Death is one of the great realities of life to which the church must respond with the Word of God. The prayer for the dead celebrates the life and death of a person and helps the ordinary Christian cope with bereavement.
In spite of the pharisaic custom in Judaism of praying for the departed, the early church, expecting the imminent return of Christ, understandably gave little energy to such prayer. Only as more and more believers “fell asleep” did the church begin the slow process of articulating a theology of death as well as the relationship of the living to the dead. From the walls of the catacombs we know that early prayers confidently celebrated the journey of the dead through the gates of death.
By 160 to 220, the time of Tertullian, Christians prayed for the refreshment of the departed souls on the anniversary of their death. From the fourth century we have the writings of Augustine, who prayed for his deceased mother, eagerly reminding God of her sinless life since her baptism. Prayers for the dead came to include petitions for forgiveness, thus forming the seedbed of belief in purgatory. By the fourth century, it was common to pronounce regular prayers for the dead. Especially in the case of martyrs, churches maintained lists of the dead for the purpose of prayer.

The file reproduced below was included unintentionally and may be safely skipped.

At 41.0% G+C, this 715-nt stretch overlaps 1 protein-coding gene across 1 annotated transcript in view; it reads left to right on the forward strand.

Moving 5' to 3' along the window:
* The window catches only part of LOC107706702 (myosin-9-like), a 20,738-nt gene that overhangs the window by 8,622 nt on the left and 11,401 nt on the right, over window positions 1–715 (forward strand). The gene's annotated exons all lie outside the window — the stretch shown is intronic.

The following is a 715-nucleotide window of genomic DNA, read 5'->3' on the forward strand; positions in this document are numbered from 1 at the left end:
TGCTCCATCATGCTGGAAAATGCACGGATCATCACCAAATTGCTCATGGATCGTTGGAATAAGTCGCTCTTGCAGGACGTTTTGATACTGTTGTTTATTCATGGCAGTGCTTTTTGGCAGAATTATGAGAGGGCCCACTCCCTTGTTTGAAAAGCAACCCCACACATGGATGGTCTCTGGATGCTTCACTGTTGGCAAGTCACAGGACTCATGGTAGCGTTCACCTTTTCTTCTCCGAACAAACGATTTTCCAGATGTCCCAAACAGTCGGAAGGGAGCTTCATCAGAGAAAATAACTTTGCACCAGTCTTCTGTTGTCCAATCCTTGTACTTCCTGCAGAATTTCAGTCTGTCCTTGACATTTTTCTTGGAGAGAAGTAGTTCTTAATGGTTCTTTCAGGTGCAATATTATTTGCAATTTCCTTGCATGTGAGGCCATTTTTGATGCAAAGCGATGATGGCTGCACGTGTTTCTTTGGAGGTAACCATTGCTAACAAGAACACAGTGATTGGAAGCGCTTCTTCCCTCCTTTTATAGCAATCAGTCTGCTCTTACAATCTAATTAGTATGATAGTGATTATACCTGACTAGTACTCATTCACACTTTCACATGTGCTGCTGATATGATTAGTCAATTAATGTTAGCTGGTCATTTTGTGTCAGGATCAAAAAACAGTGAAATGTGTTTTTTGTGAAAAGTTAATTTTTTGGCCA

Today the prayer for the dead continues to root itself in the anguish of bereavement. Prayers for the dead usually take place in a worship service, either at a general memorial occasion such as All Saints’ Day or at a funeral or memorial service. This service of prayer offers a celebration of the promise of resurrection; thanksgiving for the person that affirms, without false glorification, the life that has been lived; ministry to the grieving family, friends, and community; and transition for the church to express farewell and adjust to the changes of life without the deceased.
By Patricia D. Brown. From p. 226 of The Upper Room Dictionary of Christian Spiritual Formation. Copyright © 2003 by Upper Room Books.